Ben Roethlisberger Absence a Blessing?

Joel McMillanContributor IMay 3, 2010

CLEVELAND - DECEMBER 10: Quarterback Ben Roethlisberger #7 of the Pittsburgh Steelers throws a pass against the Cleveland Browns at Cleveland Browns Stadium on December 10, 2009 in Cleveland, Ohio. (Photo by Gregory Shamus/Getty Images)
Gregory Shamus/Getty Images

If I told you that your favorite NFL team was going to be without their two-time Super Bowl-winning, Pro Bowl-caliber quarterback for the first four-to-six games of the regular season, you would naturally be a little upset, right? 

However, in the case of the 2010 Pittsburgh Steelers and their fans, it may be a blessing in disguise.

Let's rewind to 2004. Ben Roethlisberger was just a rookie quarterback averaging 20-25 pass attempts per game, while his team's run game, led by Jerome Bettis, was ranked second in the league in rushing yards and first in attempts. Having the highest ranked defense in the league always helps too. The Steelers went 15-1 that year and made a trip to the AFC Championship game.

Fast forward to 2009. Roethlisberger is a seasoned veteran, equipped with a core of receivers that most NFL quarterbacks ask Santa for Christmas, and a pass-happy offensive coordinator in Bruce Arians. Roethlisberger averages 30-35 pass attempts per game, the run game ranks towards the middle of the pack, Steelers go 9-7 and miss the playoffs.

Coincidence? No way.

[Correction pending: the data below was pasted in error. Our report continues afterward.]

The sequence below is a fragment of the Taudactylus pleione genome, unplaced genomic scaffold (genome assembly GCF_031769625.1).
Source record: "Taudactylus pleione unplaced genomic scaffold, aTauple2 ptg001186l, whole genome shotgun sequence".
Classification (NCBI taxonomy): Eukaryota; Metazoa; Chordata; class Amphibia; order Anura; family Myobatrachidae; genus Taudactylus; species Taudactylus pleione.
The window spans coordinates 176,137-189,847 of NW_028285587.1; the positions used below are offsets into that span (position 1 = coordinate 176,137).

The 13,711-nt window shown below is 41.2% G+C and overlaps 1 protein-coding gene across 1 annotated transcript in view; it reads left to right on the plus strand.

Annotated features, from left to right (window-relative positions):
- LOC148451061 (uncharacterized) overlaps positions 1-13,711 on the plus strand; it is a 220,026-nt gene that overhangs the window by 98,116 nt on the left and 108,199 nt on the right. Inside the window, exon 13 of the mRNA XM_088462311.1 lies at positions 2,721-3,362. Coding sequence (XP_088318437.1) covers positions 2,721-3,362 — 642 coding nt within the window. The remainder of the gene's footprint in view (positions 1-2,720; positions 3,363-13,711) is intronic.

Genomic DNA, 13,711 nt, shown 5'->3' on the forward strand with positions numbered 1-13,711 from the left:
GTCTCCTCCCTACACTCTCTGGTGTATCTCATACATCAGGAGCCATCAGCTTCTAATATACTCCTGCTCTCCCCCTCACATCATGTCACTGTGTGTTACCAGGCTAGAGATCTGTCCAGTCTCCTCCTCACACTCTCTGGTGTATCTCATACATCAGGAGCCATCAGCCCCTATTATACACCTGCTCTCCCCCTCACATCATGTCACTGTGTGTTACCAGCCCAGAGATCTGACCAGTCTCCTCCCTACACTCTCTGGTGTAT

Putting Roethlisberger's off-the-field issues aside for a moment, let's talk about his on-the-field issues. If you talked to a rookie Roethlisberger six years ago, you would be talking to a guy who would rather have 15 pass attempts and win than have 30 and lose. 

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Now, you're looking at a guy who would put personal stats ahead of wins and have COMPLETE control of the offense and it's playcalling. 

What happened? Was it the $100 million contract? The endorsements? We may never know.

The fact is, when the Steelers put the game in the hands of their run game, they will win. They have proven it for the past 40 years that the run game is their gasoline for success. Put it in the hands of an ego-stricken quarterback, they might win. Where does this put a Byron Leftwich, Dennis Dixon, or a Charle Batch?

In prime position for success, that's where.

You have an inexperienced, half-proven guy in Dixon, an inconsistent gun-slinger in Leftwich, and Batch who is more of a coach than a player. Do you want any one of these guys throwing the ball 30-35 times a game? Probably not, but putting any one of them underneath center will make the Pittsburgh Steelers that much stronger.

Without an elite quarterback, the Steelers would have no choice but to turn to their run game. Really, is giving the ball to a proven runner in Rashard Mendenhall who had over 1,100 yards rushing in 12 starts a bad thing? With the return of a hard-nosed run game and two star players on defense in Troy Polamalu and Aaron Smith, don't expect the Pittsburgh Steelers to miss too much of Roethlisberger.